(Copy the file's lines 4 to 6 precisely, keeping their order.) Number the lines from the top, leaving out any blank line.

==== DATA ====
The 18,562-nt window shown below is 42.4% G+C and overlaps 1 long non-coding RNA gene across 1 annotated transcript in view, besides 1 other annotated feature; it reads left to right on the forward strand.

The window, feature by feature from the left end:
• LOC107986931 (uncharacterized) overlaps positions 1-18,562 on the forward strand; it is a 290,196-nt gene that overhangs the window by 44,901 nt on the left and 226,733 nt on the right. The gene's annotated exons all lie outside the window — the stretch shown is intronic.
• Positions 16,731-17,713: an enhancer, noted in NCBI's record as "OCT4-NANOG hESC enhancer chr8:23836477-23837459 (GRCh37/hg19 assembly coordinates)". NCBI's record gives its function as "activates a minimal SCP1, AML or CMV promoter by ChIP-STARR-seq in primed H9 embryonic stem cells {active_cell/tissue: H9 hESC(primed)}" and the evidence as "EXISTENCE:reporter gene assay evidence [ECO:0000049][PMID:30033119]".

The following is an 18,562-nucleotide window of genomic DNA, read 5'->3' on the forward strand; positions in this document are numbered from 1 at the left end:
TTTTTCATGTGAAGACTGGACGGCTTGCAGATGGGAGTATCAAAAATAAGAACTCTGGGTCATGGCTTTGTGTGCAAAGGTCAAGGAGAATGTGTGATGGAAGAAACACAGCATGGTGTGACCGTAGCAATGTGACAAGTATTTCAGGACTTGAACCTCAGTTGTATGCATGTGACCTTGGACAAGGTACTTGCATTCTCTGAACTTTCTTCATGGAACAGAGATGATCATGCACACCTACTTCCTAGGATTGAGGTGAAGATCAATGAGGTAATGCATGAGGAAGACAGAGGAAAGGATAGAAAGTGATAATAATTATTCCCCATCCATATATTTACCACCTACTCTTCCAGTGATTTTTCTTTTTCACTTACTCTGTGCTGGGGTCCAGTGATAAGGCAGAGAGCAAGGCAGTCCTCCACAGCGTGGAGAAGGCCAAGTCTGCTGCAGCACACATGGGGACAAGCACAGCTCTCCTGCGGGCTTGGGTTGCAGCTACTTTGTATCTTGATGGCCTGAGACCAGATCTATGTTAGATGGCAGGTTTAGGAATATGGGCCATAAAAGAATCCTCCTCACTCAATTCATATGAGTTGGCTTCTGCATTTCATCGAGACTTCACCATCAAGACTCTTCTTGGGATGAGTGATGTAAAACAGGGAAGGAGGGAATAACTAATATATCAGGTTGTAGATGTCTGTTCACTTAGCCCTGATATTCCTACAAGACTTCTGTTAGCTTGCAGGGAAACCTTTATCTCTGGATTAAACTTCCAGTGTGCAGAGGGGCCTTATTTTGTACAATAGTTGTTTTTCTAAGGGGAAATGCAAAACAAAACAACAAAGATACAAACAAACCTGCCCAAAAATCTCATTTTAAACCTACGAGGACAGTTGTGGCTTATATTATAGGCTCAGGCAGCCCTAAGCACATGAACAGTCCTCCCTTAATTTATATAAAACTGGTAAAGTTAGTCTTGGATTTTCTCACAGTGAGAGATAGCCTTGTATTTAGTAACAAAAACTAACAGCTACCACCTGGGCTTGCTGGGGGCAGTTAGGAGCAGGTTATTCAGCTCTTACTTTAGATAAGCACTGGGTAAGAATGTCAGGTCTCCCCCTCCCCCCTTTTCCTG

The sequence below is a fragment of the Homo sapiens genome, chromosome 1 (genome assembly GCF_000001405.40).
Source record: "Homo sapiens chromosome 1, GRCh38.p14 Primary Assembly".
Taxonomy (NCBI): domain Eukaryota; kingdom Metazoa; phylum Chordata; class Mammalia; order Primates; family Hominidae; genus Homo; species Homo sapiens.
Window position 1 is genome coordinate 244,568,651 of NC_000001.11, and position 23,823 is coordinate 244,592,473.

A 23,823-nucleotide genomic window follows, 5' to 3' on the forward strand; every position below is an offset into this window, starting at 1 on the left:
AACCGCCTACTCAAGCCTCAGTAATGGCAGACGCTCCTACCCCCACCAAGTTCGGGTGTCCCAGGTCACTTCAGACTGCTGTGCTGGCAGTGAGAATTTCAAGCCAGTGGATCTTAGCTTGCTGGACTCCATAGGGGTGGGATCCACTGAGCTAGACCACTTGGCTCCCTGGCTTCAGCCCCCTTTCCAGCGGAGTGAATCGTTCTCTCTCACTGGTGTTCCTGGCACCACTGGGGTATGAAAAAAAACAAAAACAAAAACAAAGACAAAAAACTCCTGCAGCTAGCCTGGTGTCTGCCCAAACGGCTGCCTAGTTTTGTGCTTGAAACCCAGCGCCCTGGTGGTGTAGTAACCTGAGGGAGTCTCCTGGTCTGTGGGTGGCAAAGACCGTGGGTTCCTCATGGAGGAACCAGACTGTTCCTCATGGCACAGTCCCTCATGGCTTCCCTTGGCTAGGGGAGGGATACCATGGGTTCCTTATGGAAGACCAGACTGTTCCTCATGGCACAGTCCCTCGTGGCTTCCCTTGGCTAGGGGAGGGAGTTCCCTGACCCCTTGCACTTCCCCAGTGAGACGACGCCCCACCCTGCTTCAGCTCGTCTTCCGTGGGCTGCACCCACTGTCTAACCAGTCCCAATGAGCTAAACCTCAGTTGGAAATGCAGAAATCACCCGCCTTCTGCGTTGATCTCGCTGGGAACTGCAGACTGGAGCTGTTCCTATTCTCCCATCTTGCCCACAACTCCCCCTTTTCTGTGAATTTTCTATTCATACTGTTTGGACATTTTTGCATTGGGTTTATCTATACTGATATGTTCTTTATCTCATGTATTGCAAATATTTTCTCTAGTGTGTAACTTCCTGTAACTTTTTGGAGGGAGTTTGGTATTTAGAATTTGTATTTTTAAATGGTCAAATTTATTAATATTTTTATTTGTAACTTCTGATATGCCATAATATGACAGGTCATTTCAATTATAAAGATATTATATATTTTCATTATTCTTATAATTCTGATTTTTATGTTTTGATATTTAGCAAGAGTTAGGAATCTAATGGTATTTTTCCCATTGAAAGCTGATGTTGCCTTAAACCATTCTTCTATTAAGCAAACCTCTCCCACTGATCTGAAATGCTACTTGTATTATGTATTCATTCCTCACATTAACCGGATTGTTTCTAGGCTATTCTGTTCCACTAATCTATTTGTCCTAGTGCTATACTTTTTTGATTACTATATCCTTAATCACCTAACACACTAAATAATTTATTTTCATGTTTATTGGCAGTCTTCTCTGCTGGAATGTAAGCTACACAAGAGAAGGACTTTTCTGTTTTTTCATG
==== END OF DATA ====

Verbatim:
• Positions 16,731-17,713: an enhancer, noted in NCBI's record as "OCT4-NANOG hESC enhancer chr8:23836477-23837459 (GRCh37/hg19 assembly coordinates)". NCBI's record gives its function as "activates a minimal SCP1, AML or CMV promoter by ChIP-STARR-seq in primed H9 embryonic stem cells {active_cell/tissue: H9 hESC(primed)}" and the evidence as "EXISTENCE:reporter gene assay evidence [ECO:0000049][PMID:30033119]".

The following is an 18,562-nucleotide window of genomic DNA, read 5'->3' on the forward strand; positions in this document are numbered from 1 at the left end:
TTTTTCATGTGAAGACTGGACGGCTTGCAGATGGGAGTATCAAAAATAAGAACTCTGGGTCATGGCTTTGTGTGCAAAGGTCAAGGAGAATGTGTGATGGAAGAAACACAGCATGGTGTGACCGTAGCAATGTGACAAGTATTTCAGGACTTGAACCTCAGTTGTATGCATGTGACCTTGGACAAGGTACTTGCATTCTCTGAACTTTCTTCATGGAACAGAGATGATCATGCACACCTACTTCCTAGGATTGAGGTGAAGATCAATGAGGTAATGCATGAGGAAGACAGAGGAAAGGATAGAAAGTGATAATAATTATTCCCCATCCATATATTTACCACCTACTCTTCCAGTGATTTTTCTTTTTCACTTACTCTGTGCTGGGGTCCAGTGATAAGGCAGAGAGCAAGGCAGTCCTCCACAGCGTGGAGAAGGCCAAGTCTGCTGCAGCACACATGGGGACAAGCACAGCTCTCCTGCGGGCTTGGGTTGCAGCTACTTTGTATCTTGATGGCCTGAGACCAGATCTATGTTAGATGGCAGGTTTAGGAATATGGGCCATAAAAGAATCCTCCTCACTCAATTCATATGAGTTGGCTTCTGCATTTCATCGAGACTTCACCATCAAGACTCTTCTTGGGATGAGTGATGTAAAACAGGGAAGGAGGGAATAACTAATATATCAGGTTGTAGATGTCTGTTCACTTAGCCCTGATATTCCTACAAGACTTCTGTTAGCTTGCAGGGAAACCTTTATCTCTGGATTAAACTTCCAGTGTGCAGAGGGGCCTTATTTTGTACAATAGTTGTTTTTCTAAGGGGAAATGCAAAACAAAACAACAAAGATACAAACAAACCTGCCCAAAAATCTCATTTTAAACCTACGAGGACAGTTGTGGCTTATATTATAGGCTCAGGCAGCCCTAAGCACATGAACAGTCCTCCCTTAATTTATATAAAACTGGTAAAGTTAGTCTTGGATTTTCTCACAGTGAGAGATAGCCTTGTATTTAGTAACAAAAACTAACAGCTACCACCTGGGCTTGCTGGGGGCAGTTAGGAGCAGGTTATTCAGCTCTTACTTTAGATAAGCACTGGGTAAGAATGTCAGGTCTCCCCCTCCCCCCTTTTCCTG